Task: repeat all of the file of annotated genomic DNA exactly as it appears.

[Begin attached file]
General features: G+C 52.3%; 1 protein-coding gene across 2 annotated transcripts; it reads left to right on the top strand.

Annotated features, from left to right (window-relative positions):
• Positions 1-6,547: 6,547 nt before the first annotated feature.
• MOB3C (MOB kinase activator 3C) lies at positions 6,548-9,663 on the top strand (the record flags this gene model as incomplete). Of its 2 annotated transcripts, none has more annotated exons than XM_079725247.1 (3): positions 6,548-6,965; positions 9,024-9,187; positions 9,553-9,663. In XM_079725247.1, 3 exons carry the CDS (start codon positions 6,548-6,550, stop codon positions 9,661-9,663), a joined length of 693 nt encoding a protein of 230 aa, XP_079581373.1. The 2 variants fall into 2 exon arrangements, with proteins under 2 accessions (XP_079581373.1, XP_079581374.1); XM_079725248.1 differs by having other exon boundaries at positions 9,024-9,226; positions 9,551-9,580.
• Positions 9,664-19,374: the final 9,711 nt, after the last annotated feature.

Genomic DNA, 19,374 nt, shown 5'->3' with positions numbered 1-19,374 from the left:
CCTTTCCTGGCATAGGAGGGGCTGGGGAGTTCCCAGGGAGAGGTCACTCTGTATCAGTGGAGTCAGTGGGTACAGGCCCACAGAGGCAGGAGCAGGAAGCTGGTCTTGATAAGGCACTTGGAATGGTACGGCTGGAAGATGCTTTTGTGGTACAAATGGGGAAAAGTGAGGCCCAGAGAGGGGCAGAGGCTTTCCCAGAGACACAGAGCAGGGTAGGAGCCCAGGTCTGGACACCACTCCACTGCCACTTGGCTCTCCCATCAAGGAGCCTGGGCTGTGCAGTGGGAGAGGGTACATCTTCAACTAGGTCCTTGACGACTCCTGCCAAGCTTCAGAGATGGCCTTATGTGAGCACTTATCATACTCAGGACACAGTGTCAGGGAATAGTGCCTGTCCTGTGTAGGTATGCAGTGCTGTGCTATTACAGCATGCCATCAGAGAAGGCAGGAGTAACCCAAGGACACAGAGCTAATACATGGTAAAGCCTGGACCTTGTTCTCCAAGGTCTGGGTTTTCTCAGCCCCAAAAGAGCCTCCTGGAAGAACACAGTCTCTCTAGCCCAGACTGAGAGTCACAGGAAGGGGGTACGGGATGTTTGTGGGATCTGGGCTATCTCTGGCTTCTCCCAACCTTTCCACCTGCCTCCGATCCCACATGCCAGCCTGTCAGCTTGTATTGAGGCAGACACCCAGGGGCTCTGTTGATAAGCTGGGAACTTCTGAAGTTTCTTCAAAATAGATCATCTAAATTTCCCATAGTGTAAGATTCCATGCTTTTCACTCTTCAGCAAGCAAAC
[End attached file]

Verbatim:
General features: G+C 52.3%; 1 protein-coding gene across 2 annotated transcripts; it reads left to right on the top strand.

Annotated features, from left to right (window-relative positions):
• Positions 1-6,547: 6,547 nt before the first annotated feature.
• MOB3C (MOB kinase activator 3C) lies at positions 6,548-9,663 on the top strand (the record flags this gene model as incomplete). Of its 2 annotated transcripts, none has more annotated exons than XM_079725247.1 (3): positions 6,548-6,965; positions 9,024-9,187; positions 9,553-9,663. In XM_079725247.1, 3 exons carry the CDS (start codon positions 6,548-6,550, stop codon positions 9,661-9,663), a joined length of 693 nt encoding a protein of 230 aa, XP_079581373.1. The 2 variants fall into 2 exon arrangements, with proteins under 2 accessions (XP_079581373.1, XP_079581374.1); XM_079725248.1 differs by having other exon boundaries at positions 9,024-9,226; positions 9,551-9,580.
• Positions 9,664-19,374: the final 9,711 nt, after the last annotated feature.

Genomic DNA, 19,374 nt, shown 5'->3' with positions numbered 1-19,374 from the left:
CCTTTCCTGGCATAGGAGGGGCTGGGGAGTTCCCAGGGAGAGGTCACTCTGTATCAGTGGAGTCAGTGGGTACAGGCCCACAGAGGCAGGAGCAGGAAGCTGGTCTTGATAAGGCACTTGGAATGGTACGGCTGGAAGATGCTTTTGTGGTACAAATGGGGAAAAGTGAGGCCCAGAGAGGGGCAGAGGCTTTCCCAGAGACACAGAGCAGGGTAGGAGCCCAGGTCTGGACACCACTCCACTGCCACTTGGCTCTCCCATCAAGGAGCCTGGGCTGTGCAGTGGGAGAGGGTACATCTTCAACTAGGTCCTTGACGACTCCTGCCAAGCTTCAGAGATGGCCTTATGTGAGCACTTATCATACTCAGGACACAGTGTCAGGGAATAGTGCCTGTCCTGTGTAGGTATGCAGTGCTGTGCTATTACAGCATGCCATCAGAGAAGGCAGGAGTAACCCAAGGACACAGAGCTAATACATGGTAAAGCCTGGACCTTGTTCTCCAAGGTCTGGGTTTTCTCAGCCCCAAAAGAGCCTCCTGGAAGAACACAGTCTCTCTAGCCCAGACTGAGAGTCACAGGAAGGGGGTACGGGATGTTTGTGGGATCTGGGCTATCTCTGGCTTCTCCCAACCTTTCCACCTGCCTCCGATCCCACATGCCAGCCTGTCAGCTTGTATTGAGGCAGACACCCAGGGGCTCTGTTGATAAGCTGGGAACTTCTGAAGTTTCTTCAAAATAGATCATCTAAATTTCCCATAGTGTAAGATTCCATGCTTTTCACTCTTCAGCAAGCAAAC